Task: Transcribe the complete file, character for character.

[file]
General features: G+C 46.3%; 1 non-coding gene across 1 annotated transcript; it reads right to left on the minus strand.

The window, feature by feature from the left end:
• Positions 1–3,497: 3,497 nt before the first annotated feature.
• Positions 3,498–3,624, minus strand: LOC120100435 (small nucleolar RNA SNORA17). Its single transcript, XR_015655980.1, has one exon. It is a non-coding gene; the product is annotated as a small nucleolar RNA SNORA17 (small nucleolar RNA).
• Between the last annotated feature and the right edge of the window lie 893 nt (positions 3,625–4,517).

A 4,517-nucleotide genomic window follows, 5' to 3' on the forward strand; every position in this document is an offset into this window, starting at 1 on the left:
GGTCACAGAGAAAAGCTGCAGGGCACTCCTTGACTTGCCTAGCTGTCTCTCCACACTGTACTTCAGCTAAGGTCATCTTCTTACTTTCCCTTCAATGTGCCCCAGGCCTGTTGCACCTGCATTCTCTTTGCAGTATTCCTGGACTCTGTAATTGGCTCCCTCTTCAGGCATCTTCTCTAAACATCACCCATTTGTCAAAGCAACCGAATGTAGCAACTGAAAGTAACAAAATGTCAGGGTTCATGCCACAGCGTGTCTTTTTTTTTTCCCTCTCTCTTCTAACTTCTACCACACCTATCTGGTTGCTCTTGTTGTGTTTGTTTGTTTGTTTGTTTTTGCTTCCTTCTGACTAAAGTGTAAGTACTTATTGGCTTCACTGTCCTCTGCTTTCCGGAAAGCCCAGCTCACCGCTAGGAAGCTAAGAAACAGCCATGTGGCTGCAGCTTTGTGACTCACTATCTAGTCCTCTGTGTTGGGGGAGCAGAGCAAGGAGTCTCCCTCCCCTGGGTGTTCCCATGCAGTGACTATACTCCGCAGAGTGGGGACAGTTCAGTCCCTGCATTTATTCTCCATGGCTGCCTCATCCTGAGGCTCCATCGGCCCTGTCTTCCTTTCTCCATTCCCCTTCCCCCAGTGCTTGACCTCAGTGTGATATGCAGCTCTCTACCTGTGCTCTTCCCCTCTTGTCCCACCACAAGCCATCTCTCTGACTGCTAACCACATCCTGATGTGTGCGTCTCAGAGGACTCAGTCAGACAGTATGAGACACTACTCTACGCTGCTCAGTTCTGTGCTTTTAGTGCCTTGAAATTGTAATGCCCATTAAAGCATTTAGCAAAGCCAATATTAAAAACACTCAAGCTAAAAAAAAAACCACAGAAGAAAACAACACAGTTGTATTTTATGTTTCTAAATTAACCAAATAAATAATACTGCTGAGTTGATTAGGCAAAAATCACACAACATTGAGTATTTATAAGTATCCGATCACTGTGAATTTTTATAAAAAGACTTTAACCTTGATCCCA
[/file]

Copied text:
General features: G+C 46.3%; 1 non-coding gene across 1 annotated transcript; it reads right to left on the minus strand.

The window, feature by feature from the left end:
• Positions 1–3,497: 3,497 nt before the first annotated feature.
• Positions 3,498–3,624, minus strand: LOC120100435 (small nucleolar RNA SNORA17). Its single transcript, XR_015655980.1, has one exon. It is a non-coding gene; the product is annotated as a small nucleolar RNA SNORA17 (small nucleolar RNA).
• Between the last annotated feature and the right edge of the window lie 893 nt (positions 3,625–4,517).

A 4,517-nucleotide genomic window follows, 5' to 3' on the forward strand; every position in this document is an offset into this window, starting at 1 on the left:
GGTCACAGAGAAAAGCTGCAGGGCACTCCTTGACTTGCCTAGCTGTCTCTCCACACTGTACTTCAGCTAAGGTCATCTTCTTACTTTCCCTTCAATGTGCCCCAGGCCTGTTGCACCTGCATTCTCTTTGCAGTATTCCTGGACTCTGTAATTGGCTCCCTCTTCAGGCATCTTCTCTAAACATCACCCATTTGTCAAAGCAACCGAATGTAGCAACTGAAAGTAACAAAATGTCAGGGTTCATGCCACAGCGTGTCTTTTTTTTTTCCCTCTCTCTTCTAACTTCTACCACACCTATCTGGTTGCTCTTGTTGTGTTTGTTTGTTTGTTTGTTTTTGCTTCCTTCTGACTAAAGTGTAAGTACTTATTGGCTTCACTGTCCTCTGCTTTCCGGAAAGCCCAGCTCACCGCTAGGAAGCTAAGAAACAGCCATGTGGCTGCAGCTTTGTGACTCACTATCTAGTCCTCTGTGTTGGGGGAGCAGAGCAAGGAGTCTCCCTCCCCTGGGTGTTCCCATGCAGTGACTATACTCCGCAGAGTGGGGACAGTTCAGTCCCTGCATTTATTCTCCATGGCTGCCTCATCCTGAGGCTCCATCGGCCCTGTCTTCCTTTCTCCATTCCCCTTCCCCCAGTGCTTGACCTCAGTGTGATATGCAGCTCTCTACCTGTGCTCTTCCCCTCTTGTCCCACCACAAGCCATCTCTCTGACTGCTAACCACATCCTGATGTGTGCGTCTCAGAGGACTCAGTCAGACAGTATGAGACACTACTCTACGCTGCTCAGTTCTGTGCTTTTAGTGCCTTGAAATTGTAATGCCCATTAAAGCATTTAGCAAAGCCAATATTAAAAACACTCAAGCTAAAAAAAAAACCACAGAAGAAAACAACACAGTTGTATTTTATGTTTCTAAATTAACCAAATAAATAATACTGCTGAGTTGATTAGGCAAAAATCACACAACATTGAGTATTTATAAGTATCCGATCACTGTGAATTTTTATAAAAAGACTTTAACCTTGATCCCA